Thursday, October 21, 2010

John McCain accused of violating
McCain-Feingold campaign finance law

From Dan Eggen of The Washington Post on Oct. 20:
The irony is hard to miss: Sen. John McCain (R-Ariz.), a co-architect of one of the most sweeping campaign finance laws in U.S. history, was accused by Democrats on Wednesday of violating that very statute.

But the McCain campaign called the allegations a baseless stunt, saying the Democrats don't have their facts straight.

In a complaint filed with the Federal Election Commission, the Democratic Congressional Campaign Committee alleged that television ads in support of two House candidates from Arizona violate the tenets of the McCain-Feingold law, the landmark legislation enacted in 2002 that put broad limits on the campaign finance system.

In the ads, paid for by the Friends of John McCain campaign committee, McCain appears alongside Sen. Jon Kyl (R-Ariz.) urging voters to support GOP candidates Ruth McClung and Jesse Kelly. The DCCC says the ads amount to an illegal "in kind" contribution over the limits in McCain-Feingold.

"John McCain chose to air television commercials that violate the campaign finance legislation that bears his name, rejecting McCain's years of work on campaign finance reform," said DCCC spokeswoman Jennifer Crider.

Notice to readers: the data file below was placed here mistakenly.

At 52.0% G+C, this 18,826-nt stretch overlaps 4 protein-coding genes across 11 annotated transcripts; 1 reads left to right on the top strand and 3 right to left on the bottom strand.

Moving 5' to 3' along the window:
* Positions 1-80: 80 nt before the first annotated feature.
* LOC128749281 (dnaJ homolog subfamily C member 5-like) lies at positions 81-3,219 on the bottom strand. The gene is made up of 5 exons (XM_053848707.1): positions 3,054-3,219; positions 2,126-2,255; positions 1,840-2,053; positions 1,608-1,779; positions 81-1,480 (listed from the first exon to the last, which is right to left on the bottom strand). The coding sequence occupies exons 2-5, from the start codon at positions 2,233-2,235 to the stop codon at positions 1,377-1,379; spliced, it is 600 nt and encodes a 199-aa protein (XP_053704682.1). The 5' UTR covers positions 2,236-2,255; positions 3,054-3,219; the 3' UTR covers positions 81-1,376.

The McCain campaign flatly rejected the allegations, releasing documents showing that it reported the ads as "independent expenditures" to the Senate this week. The DCCC complaint suggested that the campaign had not taken that step.

"It's not surprising that Democrats would try to change the subject from their struggling ticket with a baseless, frivolous complaint intended as a publicity stunt," said McCain spokesman Brian Rogers. "Sen. McCain has always followed the letter and the spirit of the campaign finance law."


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